Armin Bremicker - Quod erat demonstrandum (That which had to be proven)
Armin Bremicker (*1951) doesn't mind which artistic category his works belong to. Whether with painting, drawing, objects or installation, his aim is to communicate and to reflect visually. He allows himself to juggle between disciplines and forms of expression as he pleases, and in such a way that it is appropriate for the particular project. The same also applies to the categories “abstract” or “figurative”: he adapts the medium to the respective context and artistic intention.
His mastery of craftsmanship is often combined with a certain enigmatic aspect in the content. Even though one believes to see everyday things in the images at first, upon closer inspection questions arise. “What matters is the feeling that emerges,” says Armin Bremicker himself. He is concerned with making the “unrevealed” in the image perceptible—which is always there if one wants to seize a certain impression from the observed world.
It already begins with the way the work is presented. Despite their monumental format, Armin Bremicker consciously forgoes grand gestures in his multipartite paintings. Instead of the traditional canvas stretched on a frame, he takes a more modular approach, and assembles the works using small MDF boards. He thereby also creates associations with the painted tiles on socialist realist buildings. Armin Bremicker calls them “historical pictures”, even though—or precisely because—they do not document political milestones in the sense of canonised historiography. Instead, he establishes a monument to the tragedies in the lives of individuals.
In “Casting” (Audition), the size of the crowd of young girls (all waiting to start their career as a model) becomes itself an allegory for the fact that only very few of them will be successful, while the others face an unforeseeable fate. The physically intertwined figures in “Börse” (Stock Exchange), each intent on maximising their own gains, make it apparent that it is precisely their aggressive, dog-eat-dog attitude that blocks the progress of all those involved—and thus also their own. The oversize Mikado sticks not only act as a disruptive element, they also serve as a metaphor: as in the Mikado game, the slightest disturbance could result in the complete loss of control.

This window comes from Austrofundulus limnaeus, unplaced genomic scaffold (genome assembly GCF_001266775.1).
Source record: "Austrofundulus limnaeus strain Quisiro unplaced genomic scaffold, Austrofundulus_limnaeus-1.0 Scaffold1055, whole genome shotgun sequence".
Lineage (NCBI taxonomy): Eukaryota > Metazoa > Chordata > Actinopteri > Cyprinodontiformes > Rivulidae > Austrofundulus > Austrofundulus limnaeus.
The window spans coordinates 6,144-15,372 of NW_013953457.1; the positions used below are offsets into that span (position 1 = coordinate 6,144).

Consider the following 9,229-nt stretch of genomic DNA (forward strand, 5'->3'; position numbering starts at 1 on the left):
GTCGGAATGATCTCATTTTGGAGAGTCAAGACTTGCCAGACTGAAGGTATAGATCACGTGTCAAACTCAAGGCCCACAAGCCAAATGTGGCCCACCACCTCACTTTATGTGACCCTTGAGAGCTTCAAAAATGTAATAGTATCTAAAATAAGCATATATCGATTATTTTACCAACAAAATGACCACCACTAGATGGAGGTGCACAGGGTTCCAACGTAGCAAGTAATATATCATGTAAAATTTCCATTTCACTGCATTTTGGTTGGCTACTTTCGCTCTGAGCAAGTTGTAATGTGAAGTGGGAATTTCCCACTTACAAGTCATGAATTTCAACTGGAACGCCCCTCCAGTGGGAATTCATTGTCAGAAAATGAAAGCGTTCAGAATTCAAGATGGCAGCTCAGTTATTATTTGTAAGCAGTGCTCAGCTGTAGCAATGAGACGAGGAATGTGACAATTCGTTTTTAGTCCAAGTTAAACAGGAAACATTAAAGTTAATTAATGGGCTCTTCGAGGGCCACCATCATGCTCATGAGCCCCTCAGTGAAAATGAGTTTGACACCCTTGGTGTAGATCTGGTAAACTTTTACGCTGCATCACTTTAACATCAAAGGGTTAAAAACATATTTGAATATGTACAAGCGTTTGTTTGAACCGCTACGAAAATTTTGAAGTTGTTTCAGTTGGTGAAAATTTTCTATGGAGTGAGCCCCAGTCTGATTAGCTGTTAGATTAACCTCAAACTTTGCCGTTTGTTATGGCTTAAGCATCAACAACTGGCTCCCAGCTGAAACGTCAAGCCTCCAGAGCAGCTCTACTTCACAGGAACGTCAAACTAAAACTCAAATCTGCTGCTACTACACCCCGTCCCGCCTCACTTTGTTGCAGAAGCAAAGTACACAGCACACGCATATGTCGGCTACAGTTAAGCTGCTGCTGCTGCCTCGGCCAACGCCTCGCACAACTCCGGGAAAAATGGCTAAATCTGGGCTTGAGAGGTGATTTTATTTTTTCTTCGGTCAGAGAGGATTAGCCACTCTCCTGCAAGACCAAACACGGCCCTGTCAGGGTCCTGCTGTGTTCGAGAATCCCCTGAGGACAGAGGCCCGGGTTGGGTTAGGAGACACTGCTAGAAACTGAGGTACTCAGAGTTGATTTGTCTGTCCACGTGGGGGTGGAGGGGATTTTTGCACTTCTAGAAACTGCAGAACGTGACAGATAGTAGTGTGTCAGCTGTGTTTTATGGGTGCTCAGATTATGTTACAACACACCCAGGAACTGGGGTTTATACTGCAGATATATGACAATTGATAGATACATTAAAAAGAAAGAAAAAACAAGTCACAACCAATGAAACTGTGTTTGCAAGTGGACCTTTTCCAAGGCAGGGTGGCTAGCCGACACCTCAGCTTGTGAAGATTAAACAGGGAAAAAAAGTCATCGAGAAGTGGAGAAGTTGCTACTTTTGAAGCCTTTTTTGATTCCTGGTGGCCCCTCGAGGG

Armin Bremicker has entitled the series of his large, bold and sometimes almost comic-like images “Jäger und Sammler” (Hunters and Gatherers) and thus refers to the unpredictability of human nature. It constitutes an incalculable risk that creates a wide gap between desire and actuality, hope and reality. In additions, as is so often the case in his work, the images also contain references to art history. For example, the gaze of one of the candidates for the modelling job is fixed on the viewer, as is the case in many Renaissance paintings. Furthermore, the intertwined figures with their Mikado sticks evoke associations with 15th century battle scenes by Paolo Uccello.
Armin Bremicker regularly dedicates his paintings to the motif of the loop, in the form a Möbius strip that symbolises infinity. Mostly monochrome and intertwined like oversized gift ribbons, they sometimes are also emblazoned with lettering. The text in the work “Schlaufe A Rose” (Loop A Rose), for example, quotes the famous sentence by Gertude Stein: “A Rose is a rose is a rose...” , a phrase that can be continued indefinitely. It could be interpreted to mean that things just are what they are. However, it is also clear that the written word “ROSE” is only a reference and not the rose itself. For Gertrude Stein, the text was linked to the statement that the name of an object primarily evokes its image and the feelings associated with it. This leads us directly to the question of how language, art and what we call reality are actually linked—and what an artistic work, whether painting, object or text, is literally able to catalyse in us as the viewer.
Perhaps the “Unknown Woman from the Seine”, whose famous death mask opens her eyes in Armin Bremicker's adaptation entitled “Seine & Erweckung” (Seine & Awakening), does so having discovered for herself a particularly logical correlation here. Seen in this way, she becomes a representative for us as guests of the exhibition. We are invited to look at the works, and to allow and observe the feelings and thoughts that are triggered in us to be experienced in a way that is as enjoyable as it is aware.
Text: Winfried Stürzl
Translation: Sarah Dudley